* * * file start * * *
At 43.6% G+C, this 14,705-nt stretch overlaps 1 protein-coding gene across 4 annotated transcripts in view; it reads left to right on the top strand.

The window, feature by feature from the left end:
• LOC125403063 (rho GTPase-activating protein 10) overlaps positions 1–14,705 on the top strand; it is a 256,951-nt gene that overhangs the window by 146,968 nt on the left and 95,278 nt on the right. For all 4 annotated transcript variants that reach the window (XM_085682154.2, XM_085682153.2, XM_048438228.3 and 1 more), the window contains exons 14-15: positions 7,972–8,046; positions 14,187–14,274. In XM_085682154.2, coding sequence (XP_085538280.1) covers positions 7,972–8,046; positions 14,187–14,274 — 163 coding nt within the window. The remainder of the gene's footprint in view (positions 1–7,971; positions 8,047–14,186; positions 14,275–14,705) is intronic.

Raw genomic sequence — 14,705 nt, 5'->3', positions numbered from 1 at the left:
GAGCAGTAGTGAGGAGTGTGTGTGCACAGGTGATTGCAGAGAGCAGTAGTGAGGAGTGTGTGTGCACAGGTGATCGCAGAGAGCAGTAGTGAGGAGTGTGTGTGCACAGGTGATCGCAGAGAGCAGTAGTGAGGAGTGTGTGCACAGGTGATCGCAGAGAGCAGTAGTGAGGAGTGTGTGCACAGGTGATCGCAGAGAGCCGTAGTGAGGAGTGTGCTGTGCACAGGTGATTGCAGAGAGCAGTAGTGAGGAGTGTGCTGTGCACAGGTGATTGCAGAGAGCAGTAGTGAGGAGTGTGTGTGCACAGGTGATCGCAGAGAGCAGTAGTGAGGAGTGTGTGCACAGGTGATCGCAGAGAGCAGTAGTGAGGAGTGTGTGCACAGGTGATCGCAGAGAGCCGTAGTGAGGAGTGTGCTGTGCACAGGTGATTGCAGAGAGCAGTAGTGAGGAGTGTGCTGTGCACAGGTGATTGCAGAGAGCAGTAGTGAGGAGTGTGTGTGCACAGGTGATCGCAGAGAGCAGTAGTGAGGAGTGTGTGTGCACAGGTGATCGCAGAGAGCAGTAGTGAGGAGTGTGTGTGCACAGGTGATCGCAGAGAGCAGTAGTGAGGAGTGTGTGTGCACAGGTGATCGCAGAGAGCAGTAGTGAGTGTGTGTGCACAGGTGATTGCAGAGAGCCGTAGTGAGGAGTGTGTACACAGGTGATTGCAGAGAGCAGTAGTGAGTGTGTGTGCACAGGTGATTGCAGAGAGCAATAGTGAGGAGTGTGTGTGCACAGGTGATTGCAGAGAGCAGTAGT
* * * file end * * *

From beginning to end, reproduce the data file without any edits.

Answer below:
At 43.6% G+C, this 14,705-nt stretch overlaps 1 protein-coding gene across 4 annotated transcripts in view; it reads left to right on the top strand.

The window, feature by feature from the left end:
• LOC125403063 (rho GTPase-activating protein 10) overlaps positions 1–14,705 on the top strand; it is a 256,951-nt gene that overhangs the window by 146,968 nt on the left and 95,278 nt on the right. For all 4 annotated transcript variants that reach the window (XM_085682154.2, XM_085682153.2, XM_048438228.3 and 1 more), the window contains exons 14-15: positions 7,972–8,046; positions 14,187–14,274. In XM_085682154.2, coding sequence (XP_085538280.1) covers positions 7,972–8,046; positions 14,187–14,274 — 163 coding nt within the window. The remainder of the gene's footprint in view (positions 1–7,971; positions 8,047–14,186; positions 14,275–14,705) is intronic.

Raw genomic sequence — 14,705 nt, 5'->3', positions numbered from 1 at the left:
GAGCAGTAGTGAGGAGTGTGTGTGCACAGGTGATTGCAGAGAGCAGTAGTGAGGAGTGTGTGTGCACAGGTGATCGCAGAGAGCAGTAGTGAGGAGTGTGTGTGCACAGGTGATCGCAGAGAGCAGTAGTGAGGAGTGTGTGCACAGGTGATCGCAGAGAGCAGTAGTGAGGAGTGTGTGCACAGGTGATCGCAGAGAGCCGTAGTGAGGAGTGTGCTGTGCACAGGTGATTGCAGAGAGCAGTAGTGAGGAGTGTGCTGTGCACAGGTGATTGCAGAGAGCAGTAGTGAGGAGTGTGTGTGCACAGGTGATCGCAGAGAGCAGTAGTGAGGAGTGTGTGCACAGGTGATCGCAGAGAGCAGTAGTGAGGAGTGTGTGCACAGGTGATCGCAGAGAGCCGTAGTGAGGAGTGTGCTGTGCACAGGTGATTGCAGAGAGCAGTAGTGAGGAGTGTGCTGTGCACAGGTGATTGCAGAGAGCAGTAGTGAGGAGTGTGTGTGCACAGGTGATCGCAGAGAGCAGTAGTGAGGAGTGTGTGTGCACAGGTGATCGCAGAGAGCAGTAGTGAGGAGTGTGTGTGCACAGGTGATCGCAGAGAGCAGTAGTGAGGAGTGTGTGTGCACAGGTGATCGCAGAGAGCAGTAGTGAGTGTGTGTGCACAGGTGATTGCAGAGAGCCGTAGTGAGGAGTGTGTACACAGGTGATTGCAGAGAGCAGTAGTGAGTGTGTGTGCACAGGTGATTGCAGAGAGCAATAGTGAGGAGTGTGTGTGCACAGGTGATTGCAGAGAGCAGTAGT